Investing in your children’s future
No parent would deny that the start of this academic year is very different from previously. On top of the significant costs of kitting out children for school, many will have been worried by the recently published exam grades, as well as the ongoing Covid-19 health concerns. The return to school should, however, bring back a sense of normality to education, which will remain a key element of their future achievements.
Most parents want to give children the best education they can afford, which can mean financially supporting them in school and through university – with the hope of improving their prospects in life. So, what steps can parents (or grandparents) take to meet the long-term costs associated with education, and to give their children the best start?
Time horizon is key
It cannot be stressed enough how important having a long-term financial plan is. The earlier you start putting money away, the more likely you are to build a substantial fund, as your investments have more time to accumulate. Regular investing, even if it’s a relatively small sum, can also provide substantial returns. Although not guaranteed, equity markets have historically increased in value over the long-term. Conversely, they tend to be more volatile in the shorter term (often in line with the economic cycle). By regularly investing, you can smooth out these fluctuations – an effect that is often called pound cost averaging, particularly important with children’s time horizons being long.
Long-term investing can also benefit from income compounding, when dividends are reinvested. Over time, both your original investment and the reinvested income can grow. For example, over 25 years to 31 May 2020, the share price of The Scottish increased by 225%. The share price plus dividends taken as cash would raise this return to 357% over the same period but, if those dividends had been reinvested, the total return would have been 497% (all before any dealing expenses).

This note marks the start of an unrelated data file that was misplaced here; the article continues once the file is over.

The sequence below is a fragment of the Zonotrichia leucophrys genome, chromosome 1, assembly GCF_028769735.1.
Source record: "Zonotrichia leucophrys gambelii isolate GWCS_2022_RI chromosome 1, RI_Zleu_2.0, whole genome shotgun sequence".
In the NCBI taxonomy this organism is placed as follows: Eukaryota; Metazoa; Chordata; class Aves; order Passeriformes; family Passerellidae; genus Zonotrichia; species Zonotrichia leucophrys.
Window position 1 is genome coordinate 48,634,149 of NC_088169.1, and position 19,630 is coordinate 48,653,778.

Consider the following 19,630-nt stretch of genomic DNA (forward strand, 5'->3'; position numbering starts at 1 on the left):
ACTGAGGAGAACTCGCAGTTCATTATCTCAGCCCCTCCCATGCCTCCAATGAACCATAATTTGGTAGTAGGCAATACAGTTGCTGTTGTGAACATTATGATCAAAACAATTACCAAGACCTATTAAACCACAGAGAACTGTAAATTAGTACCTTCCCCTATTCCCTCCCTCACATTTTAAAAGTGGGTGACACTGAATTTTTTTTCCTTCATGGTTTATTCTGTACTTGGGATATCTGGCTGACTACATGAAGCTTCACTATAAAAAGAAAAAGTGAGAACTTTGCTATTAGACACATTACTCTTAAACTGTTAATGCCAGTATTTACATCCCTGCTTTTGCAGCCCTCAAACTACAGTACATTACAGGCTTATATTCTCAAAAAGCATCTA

The combined benefits of pound cost averaging and compounding are likely to increase the greater the time available to invest. That’s why it’s worth starting early, a timely start can make life a lot easier when educational expenses fall due.
Investing can be for everyone
Technological change has broken down many barriers, giving parents (and indeed all investors) information and opportunity that would have been out of reach previously. Investing is more accessible than ever thanks to the rise of online, often low-cost, share dealing platforms.
Whether you’re looking to invest a small sum every month, or larger lump sums, there are numerous options available. The major share dealing platforms typically offer products appropriate for investing for a child’s future. These may give access to shares that are traded on a stockmarket, including investment trusts.
Long-term investing with The Scottish
Here at The Scottish, our focus is on managing a global equity portfolio. We invest with an eye to long-term growth and aim to increase our dividend ahead of UK inflation, which we’ve accomplished in each of the last 36 years, qualifying as a ‘Dividend Hero’ according to the Association of Investment Companies.
Our approach – at a glance
– We’re contrarian investors, and so take a different view from the crowd. This lets us curate a portfolio of unfashionable and undervalued stocks that are ripe for improvement.
– Our portfolio consists of our best ideas on a global basis, diversified by sector and region.
– Our independent, closed-ended structure aligns well with the long-term goals of our investors.
– Our Ongoing Charge Figure (OCF) is low relative to our peer group which is valuable as a small difference in OCF can affect an investor’s return over the long-term.
Please always remember – if you’re unsure about investing, or are worried about making any decision, you should always speak to a professional financial adviser.
Please remember that past performance may not be repeated and is not a guide for future performance. The value of shares and the income from them can go down as well as up as a result of market and currency fluctuations. You may not get back the amount you invest.
The Scottish Investment Trust PLC has a long-term policy of borrowing money to invest in equities in the expectation that this will improve returns for shareholders. However, should markets fall these borrowings would magnify any losses on these investments. This may mean you get back nothing at all.